2 6

Six Sigma Concept


Six Sigma simply means striving for near perfection. It is a disciplined, data-driven approach & methodology for eliminating defects in any process - from manufacturing to transactional and from product to service. Driving towards 6 Std. Devns. (bet. Mean and the Spec. limit) i.e. The process must not produce > 3.4 def. /million opportunities.

PPM Defects

2 3 4 5 6
Process Capability

308,537 66,807 6,210 233 3.4


Defects per Million Opportunities 2 7

Six Sigma Process

Accomplished through 2 sub-methodologies: DMAIC (define, measure, analyze, improve, control) used for existing processes falling below specification and looking for incremental improvement. (define, measure, analyze, design, verify) used to develop new processes or products, or if a current process requires more than just incremental improvement. Both processes are executed by Six Sigma Green Belts and Black Belts, and are overseen by Master Black Belts.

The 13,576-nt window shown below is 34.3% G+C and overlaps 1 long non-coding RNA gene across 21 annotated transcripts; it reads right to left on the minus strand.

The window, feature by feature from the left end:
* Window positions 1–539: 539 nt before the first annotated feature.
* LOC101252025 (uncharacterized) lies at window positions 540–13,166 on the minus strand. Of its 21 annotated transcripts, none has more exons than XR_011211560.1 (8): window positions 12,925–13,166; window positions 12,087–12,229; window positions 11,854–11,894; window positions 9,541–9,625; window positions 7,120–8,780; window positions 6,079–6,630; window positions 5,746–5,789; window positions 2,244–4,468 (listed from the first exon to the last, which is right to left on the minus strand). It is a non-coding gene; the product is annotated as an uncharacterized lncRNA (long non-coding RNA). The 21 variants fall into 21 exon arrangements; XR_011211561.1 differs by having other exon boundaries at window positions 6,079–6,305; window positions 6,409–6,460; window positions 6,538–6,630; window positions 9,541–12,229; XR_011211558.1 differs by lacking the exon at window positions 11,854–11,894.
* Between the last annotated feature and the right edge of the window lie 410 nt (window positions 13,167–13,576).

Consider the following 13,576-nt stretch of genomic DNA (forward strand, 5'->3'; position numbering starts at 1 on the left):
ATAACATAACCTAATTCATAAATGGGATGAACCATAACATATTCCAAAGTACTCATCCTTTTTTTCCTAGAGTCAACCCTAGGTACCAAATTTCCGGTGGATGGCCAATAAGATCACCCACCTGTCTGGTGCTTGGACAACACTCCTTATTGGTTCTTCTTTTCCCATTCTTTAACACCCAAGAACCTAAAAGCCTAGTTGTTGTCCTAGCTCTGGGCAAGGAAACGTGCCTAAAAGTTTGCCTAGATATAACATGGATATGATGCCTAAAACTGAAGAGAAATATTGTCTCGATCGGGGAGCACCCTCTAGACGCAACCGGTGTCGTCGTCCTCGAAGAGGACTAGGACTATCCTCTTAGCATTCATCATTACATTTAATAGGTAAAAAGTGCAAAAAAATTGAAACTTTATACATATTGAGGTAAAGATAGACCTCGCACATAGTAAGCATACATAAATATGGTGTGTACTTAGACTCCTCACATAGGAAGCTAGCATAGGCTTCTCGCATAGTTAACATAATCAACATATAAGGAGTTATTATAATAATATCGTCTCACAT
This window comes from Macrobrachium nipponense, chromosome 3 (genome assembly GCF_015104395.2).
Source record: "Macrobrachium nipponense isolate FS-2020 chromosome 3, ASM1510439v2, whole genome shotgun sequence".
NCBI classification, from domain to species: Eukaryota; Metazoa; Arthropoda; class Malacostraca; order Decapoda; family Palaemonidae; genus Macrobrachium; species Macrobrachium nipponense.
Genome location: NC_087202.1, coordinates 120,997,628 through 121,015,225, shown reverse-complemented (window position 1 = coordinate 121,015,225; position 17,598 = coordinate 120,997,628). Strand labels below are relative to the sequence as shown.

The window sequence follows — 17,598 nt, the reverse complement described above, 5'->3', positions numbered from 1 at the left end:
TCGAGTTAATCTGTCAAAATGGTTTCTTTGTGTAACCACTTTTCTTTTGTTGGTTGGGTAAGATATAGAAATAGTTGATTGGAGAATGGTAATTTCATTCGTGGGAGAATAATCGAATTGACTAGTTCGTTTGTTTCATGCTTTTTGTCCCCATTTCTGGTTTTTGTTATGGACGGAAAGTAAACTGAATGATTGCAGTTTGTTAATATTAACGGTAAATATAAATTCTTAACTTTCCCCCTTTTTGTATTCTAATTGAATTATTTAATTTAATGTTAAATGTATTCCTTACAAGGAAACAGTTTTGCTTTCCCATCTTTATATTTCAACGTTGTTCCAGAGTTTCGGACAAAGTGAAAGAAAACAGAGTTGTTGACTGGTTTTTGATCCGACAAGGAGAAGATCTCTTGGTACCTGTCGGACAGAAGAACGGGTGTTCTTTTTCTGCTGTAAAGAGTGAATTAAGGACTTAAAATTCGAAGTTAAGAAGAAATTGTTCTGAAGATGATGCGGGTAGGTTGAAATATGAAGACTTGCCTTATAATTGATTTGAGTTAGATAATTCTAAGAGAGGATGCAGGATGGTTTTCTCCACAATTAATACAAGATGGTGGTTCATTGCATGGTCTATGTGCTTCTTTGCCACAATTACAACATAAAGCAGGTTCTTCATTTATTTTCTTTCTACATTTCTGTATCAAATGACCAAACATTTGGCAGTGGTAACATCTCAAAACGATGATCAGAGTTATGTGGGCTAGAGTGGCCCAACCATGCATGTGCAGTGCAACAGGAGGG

DMADV

The goal of Six Sigma is to increase profits by eliminating variability, defects and waste.

2 8

3 Sigma and 6 Sigma Coverage


Lower specification
1350 ppm 1.7 ppm

Upper specification
1350 ppm 1.7 ppm

Process Mean

+/- 3 Sigma
+/- 6 Sigma

Six Sigma-Practical Meaning


99% Good (3.8 Sigma) 20,000 lost articles of mail /hr. Unsafe drinking water for almost 15 minutes each day 5,000 incorrect surgical operations per week Two short or long landings at most major airports each day 200,000 wrong drug prescriptions each year 99.99966% Good (6 Sigma) Seven articles lost per hour One unsafe minute every seven months

1.7 incorrect operations /week


One short or long landing every five years

68 wrong prescriptions / year